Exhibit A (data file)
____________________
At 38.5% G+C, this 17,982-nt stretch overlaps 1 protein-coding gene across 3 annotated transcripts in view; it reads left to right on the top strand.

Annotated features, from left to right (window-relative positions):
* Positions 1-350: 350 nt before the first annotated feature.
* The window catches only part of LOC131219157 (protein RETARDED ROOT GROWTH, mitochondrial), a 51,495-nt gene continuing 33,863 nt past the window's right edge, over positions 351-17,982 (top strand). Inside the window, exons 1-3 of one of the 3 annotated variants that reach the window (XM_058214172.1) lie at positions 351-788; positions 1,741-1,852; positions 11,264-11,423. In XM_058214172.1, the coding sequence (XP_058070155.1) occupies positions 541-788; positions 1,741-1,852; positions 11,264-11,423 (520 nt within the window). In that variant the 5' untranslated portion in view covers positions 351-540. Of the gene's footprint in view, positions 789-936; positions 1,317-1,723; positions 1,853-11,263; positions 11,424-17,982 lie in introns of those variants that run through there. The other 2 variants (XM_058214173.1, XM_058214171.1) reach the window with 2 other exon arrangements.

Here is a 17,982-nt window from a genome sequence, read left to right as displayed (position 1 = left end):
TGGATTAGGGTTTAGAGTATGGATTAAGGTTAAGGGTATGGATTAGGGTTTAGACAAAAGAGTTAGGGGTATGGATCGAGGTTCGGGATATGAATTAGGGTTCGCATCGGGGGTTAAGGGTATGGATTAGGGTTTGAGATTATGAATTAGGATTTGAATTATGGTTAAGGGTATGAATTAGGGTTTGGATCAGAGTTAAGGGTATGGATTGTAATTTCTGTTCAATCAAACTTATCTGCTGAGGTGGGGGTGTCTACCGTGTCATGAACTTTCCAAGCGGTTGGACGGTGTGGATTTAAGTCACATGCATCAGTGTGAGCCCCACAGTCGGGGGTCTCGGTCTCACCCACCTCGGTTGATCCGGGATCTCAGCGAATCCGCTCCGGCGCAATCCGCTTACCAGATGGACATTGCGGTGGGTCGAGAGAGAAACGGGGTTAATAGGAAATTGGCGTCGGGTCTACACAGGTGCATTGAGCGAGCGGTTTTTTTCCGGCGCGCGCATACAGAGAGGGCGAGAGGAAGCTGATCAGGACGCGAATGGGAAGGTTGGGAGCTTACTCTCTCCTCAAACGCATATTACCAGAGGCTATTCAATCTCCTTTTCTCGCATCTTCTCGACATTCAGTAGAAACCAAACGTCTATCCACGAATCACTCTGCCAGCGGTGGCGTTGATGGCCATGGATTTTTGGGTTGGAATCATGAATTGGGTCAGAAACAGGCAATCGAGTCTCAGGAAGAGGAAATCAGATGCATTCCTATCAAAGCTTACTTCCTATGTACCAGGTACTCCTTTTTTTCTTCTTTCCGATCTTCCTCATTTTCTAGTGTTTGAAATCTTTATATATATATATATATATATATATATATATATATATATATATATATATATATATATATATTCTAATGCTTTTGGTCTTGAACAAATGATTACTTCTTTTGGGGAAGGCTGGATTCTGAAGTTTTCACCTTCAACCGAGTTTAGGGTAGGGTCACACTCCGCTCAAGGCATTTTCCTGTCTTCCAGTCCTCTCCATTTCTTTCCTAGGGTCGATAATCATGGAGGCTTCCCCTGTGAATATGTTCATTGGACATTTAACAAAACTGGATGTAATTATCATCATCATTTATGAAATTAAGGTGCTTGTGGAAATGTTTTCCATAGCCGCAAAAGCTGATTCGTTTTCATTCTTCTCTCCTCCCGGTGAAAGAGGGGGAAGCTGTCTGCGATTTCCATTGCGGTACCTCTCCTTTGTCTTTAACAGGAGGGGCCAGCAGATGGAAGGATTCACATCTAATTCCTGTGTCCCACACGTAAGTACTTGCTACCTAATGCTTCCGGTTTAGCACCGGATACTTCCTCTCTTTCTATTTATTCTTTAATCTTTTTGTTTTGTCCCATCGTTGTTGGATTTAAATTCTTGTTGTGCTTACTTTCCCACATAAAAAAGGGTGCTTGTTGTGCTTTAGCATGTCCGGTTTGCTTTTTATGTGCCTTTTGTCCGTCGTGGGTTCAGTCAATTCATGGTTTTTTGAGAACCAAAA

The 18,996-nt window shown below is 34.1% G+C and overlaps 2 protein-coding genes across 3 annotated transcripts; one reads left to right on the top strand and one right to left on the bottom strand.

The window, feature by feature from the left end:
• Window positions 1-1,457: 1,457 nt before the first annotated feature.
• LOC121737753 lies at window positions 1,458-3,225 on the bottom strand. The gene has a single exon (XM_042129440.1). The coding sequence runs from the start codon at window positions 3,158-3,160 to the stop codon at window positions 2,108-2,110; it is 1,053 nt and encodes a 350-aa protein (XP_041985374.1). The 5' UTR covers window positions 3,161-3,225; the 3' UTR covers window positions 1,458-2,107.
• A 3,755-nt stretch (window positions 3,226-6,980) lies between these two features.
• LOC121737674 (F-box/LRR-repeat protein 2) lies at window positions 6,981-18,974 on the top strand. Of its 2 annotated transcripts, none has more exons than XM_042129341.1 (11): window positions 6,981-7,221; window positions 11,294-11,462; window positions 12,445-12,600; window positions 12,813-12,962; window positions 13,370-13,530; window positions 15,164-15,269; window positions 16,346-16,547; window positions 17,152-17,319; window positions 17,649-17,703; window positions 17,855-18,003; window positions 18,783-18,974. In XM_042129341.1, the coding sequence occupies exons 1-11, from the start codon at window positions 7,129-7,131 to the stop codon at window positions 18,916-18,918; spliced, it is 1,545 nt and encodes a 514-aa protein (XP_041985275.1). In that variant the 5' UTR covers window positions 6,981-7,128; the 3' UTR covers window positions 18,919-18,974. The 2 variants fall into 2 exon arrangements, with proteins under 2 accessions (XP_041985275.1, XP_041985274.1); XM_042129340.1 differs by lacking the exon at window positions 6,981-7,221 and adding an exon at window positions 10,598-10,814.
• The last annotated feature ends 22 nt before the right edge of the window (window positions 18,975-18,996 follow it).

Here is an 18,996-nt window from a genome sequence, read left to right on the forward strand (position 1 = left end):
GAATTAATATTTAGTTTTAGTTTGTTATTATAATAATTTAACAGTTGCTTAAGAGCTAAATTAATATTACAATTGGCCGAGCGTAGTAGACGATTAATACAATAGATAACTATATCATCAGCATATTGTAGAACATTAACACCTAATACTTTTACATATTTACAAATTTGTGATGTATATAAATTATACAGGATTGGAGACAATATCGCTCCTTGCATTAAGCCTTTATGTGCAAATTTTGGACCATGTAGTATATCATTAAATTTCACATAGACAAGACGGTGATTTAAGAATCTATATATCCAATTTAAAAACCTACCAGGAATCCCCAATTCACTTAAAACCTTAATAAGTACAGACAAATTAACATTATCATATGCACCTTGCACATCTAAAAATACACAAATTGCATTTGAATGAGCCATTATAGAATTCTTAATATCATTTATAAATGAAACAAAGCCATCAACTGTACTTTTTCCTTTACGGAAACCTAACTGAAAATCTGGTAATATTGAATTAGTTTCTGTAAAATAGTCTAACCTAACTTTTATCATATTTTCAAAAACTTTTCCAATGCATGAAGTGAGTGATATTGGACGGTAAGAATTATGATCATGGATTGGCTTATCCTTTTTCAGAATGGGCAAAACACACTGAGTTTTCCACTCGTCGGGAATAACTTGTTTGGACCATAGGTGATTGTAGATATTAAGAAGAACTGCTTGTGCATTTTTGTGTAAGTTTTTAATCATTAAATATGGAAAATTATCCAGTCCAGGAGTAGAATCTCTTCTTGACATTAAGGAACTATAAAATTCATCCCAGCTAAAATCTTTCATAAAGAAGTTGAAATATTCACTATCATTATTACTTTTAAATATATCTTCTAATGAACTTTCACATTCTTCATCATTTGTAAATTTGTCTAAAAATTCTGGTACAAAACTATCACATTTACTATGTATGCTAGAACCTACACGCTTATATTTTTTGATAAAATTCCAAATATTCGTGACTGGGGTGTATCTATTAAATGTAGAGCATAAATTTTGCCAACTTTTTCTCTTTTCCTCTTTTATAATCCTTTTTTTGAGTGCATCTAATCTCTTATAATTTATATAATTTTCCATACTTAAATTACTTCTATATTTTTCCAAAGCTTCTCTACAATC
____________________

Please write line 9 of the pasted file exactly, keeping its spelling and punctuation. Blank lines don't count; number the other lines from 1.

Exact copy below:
• Window positions 1-1,457: 1,457 nt before the first annotated feature.